forged out of an ancient tradition. We also meet Mariam, who used
to do this cutting and has now stopped the practice.
We have danced with the knife for many years.....
Images of women dancing with knives, throwing them away, using
them to plant gardens are underscored with stories of the struggle
to end genital cutting and the consequent creation of dynamic new
cultures. Yet these revolutionary ideas also create conflict:
We’re not doing it any more. But
we want the government to understand that if you vote a law to stop
doing something that has earned you a living all these years, you
have to help us make a living in another way.
We then travel to Israel. A shot of a Women in
Black (WIB) vigil, a women’s peace vigil which has worked
courageously for years to end the Israeli occupation of Palestine,
fills the screen while an animated Gila tells us about WIB, dismantling
checkpoints, and the resistance to the Israeli occupation of Palestine.
Smadar an Arab (non-white) Jew who migrated to Israel three years
ago – tells us about WIB and Israeli racism, evoking images
of the ideals used to attract Jewish settlers into Palestine:
they speak about little houses and scenery
ke the Alps, like red roofs, nice chubby cows, grazing grass
Smadar Lavie, Arab-Jewish citizen
Over tense imagery of urban checkpoints we progress along the fortress-like
presence of the recently built Security Wall – called the
“Apartheid Wall” by many. It is at this wall that we
meet the women whose commitment to peace is realized by creating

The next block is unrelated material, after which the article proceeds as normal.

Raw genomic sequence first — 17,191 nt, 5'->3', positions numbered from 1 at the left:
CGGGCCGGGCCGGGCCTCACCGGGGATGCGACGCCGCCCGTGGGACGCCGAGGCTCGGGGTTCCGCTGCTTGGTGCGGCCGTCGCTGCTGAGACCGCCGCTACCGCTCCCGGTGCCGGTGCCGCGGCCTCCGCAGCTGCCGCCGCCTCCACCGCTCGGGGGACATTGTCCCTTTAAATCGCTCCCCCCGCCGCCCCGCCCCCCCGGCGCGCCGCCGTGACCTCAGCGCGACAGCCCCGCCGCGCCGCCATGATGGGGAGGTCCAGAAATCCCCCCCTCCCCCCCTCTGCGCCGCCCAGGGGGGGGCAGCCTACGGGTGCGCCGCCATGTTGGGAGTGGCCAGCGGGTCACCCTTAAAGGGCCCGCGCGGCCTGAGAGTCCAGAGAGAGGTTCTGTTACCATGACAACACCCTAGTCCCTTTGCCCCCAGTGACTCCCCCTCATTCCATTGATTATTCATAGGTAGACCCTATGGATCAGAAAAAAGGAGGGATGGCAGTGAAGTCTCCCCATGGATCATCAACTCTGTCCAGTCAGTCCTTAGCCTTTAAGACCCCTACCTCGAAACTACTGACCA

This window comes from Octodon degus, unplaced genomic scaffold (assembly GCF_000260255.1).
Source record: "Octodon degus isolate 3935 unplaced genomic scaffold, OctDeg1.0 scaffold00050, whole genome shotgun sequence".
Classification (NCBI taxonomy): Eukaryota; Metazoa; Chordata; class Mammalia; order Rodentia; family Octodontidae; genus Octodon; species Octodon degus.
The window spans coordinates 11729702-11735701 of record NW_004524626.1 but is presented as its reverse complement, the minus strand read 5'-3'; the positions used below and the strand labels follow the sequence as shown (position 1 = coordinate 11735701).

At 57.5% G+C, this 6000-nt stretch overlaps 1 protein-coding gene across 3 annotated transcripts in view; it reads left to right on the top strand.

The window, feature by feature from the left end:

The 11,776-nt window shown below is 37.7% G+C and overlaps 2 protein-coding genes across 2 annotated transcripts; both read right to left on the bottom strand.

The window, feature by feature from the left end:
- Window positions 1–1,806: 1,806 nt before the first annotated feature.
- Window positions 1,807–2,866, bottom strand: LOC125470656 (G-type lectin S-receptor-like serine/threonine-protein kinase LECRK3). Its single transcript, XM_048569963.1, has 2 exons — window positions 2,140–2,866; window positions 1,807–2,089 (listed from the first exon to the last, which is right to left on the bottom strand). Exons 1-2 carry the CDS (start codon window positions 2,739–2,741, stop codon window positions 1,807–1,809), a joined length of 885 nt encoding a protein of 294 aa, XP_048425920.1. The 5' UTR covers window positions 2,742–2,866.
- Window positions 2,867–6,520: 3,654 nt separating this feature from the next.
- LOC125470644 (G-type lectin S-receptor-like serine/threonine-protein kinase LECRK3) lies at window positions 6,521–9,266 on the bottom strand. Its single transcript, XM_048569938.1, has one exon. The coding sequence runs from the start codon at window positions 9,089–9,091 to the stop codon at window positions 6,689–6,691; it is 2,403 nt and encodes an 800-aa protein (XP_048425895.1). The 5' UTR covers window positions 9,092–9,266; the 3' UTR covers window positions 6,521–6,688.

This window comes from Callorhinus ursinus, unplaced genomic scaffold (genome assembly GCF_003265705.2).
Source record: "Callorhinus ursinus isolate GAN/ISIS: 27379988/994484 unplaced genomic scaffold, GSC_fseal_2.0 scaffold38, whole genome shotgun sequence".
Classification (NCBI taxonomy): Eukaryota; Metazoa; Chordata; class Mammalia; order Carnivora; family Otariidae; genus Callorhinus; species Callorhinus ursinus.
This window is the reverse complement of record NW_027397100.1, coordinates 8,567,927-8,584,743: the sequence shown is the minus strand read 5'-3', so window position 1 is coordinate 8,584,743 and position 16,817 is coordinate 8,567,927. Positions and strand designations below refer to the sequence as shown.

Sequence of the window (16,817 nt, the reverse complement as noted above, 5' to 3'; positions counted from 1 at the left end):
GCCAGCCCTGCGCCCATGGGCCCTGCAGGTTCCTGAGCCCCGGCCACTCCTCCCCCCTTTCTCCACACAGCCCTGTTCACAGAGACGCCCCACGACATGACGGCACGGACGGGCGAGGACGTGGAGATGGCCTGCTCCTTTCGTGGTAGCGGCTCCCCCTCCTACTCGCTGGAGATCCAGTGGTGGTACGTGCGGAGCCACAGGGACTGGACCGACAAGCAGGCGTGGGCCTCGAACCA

security in everyday life.
This wall anchors the geography of racism in Jerusalem.
Through a bustling day in the market in Ahmedabad, India,
we see bright colors, fabrics, food, clothing...women of all ages,
religions, and builds, working at their stalls, buyers and sellers,
taking care of a day’s business. These images transport us
from the rainforest of Brazil to the Self-Employed Women’s
Association (SEWA) in India, and on to the life
of Hiraben, a sixty-year old market trader. Hiraben recounts how
she and other women market traders were kicked and beaten for trying
to sell their wares but, how, thanks to their determined self-organization
into SEWA (Hindi for service), they are able to conduct their trade
with dignity and in peace. SEWA is a co-operative of over 700,000
women, some of whom arrive at the newly renovated SEWA buildings
and bank to work or apply for loans or microcredit. The power of
the women who ensured SEWA’s survival is apparent as we watch
local women at the SEWA offices, making deals and signing on the
dotted lines.... their signatures made possible through SEWA’s
already-in-place literacy program. More than just a means for an
entrepreneur to thrive, SEWA humanizes economics, considering each
applicant’s individual situation and providing a health insurance
plan as needed.
We travel through the streets of Ahmedabad with Hiraben, and visit
with Bilkusben, a Muslim kite-maker whose products we see in the
annual January kite-festival in Gujarat. Shots of meetings of thousands
of rural women demonstrate the working democracy of SEWA, with Hiraben
representing its operation in practice.
The themes of the film – new traditions, peace, the environment,
social justice – are revealed through the personal stories
of the five women. In so doing The Shape of Water pays tribute to
women around the world who are creating social justice, laying bare
the tensions and contradictions that ground their commitment.